In the meantime, my advice to my edu-tourist friend: Enjoy your trip to Estonia. Stop in Finland and Poland for other lessons. And on your way back home, visit Scarsdale or Massachusetts with the money you save on the long flight to China.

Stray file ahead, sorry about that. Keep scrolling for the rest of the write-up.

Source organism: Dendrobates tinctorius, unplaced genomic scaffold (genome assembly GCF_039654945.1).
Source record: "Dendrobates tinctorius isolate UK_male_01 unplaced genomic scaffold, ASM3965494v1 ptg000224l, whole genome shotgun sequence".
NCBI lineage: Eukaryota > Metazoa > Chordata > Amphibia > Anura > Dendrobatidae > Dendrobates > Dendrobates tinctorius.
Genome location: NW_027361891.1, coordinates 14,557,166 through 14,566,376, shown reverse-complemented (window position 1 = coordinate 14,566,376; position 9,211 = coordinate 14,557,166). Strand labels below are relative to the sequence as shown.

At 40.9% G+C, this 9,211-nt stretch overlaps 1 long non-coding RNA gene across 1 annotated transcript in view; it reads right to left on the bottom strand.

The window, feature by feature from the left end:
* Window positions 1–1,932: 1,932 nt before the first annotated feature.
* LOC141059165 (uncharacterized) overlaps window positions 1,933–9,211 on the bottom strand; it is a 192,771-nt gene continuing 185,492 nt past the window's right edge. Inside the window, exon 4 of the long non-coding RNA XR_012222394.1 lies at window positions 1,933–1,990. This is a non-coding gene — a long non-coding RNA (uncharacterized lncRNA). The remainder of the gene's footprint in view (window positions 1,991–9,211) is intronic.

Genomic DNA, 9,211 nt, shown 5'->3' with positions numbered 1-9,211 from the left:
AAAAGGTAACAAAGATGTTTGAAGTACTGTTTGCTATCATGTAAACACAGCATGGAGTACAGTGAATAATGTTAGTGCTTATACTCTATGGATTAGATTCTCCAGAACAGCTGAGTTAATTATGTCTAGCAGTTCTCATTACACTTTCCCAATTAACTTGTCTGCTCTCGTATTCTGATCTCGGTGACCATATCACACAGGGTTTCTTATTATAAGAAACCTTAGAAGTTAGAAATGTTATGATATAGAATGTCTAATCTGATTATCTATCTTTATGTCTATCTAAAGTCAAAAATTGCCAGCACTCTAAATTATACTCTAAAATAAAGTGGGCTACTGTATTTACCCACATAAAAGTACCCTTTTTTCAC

Mark Schneider is director of the Institute of Education Sciences at the United States Department of Education. Before assuming that role, he was a vice president and Institute Fellow at the American Institutes for Research and the president of College Measures. He previously served as the U.S. commissioner of education statistics from 2005 to 2008 and is a distinguished professor emeritus of political science at the State University of New York, Stony Brook.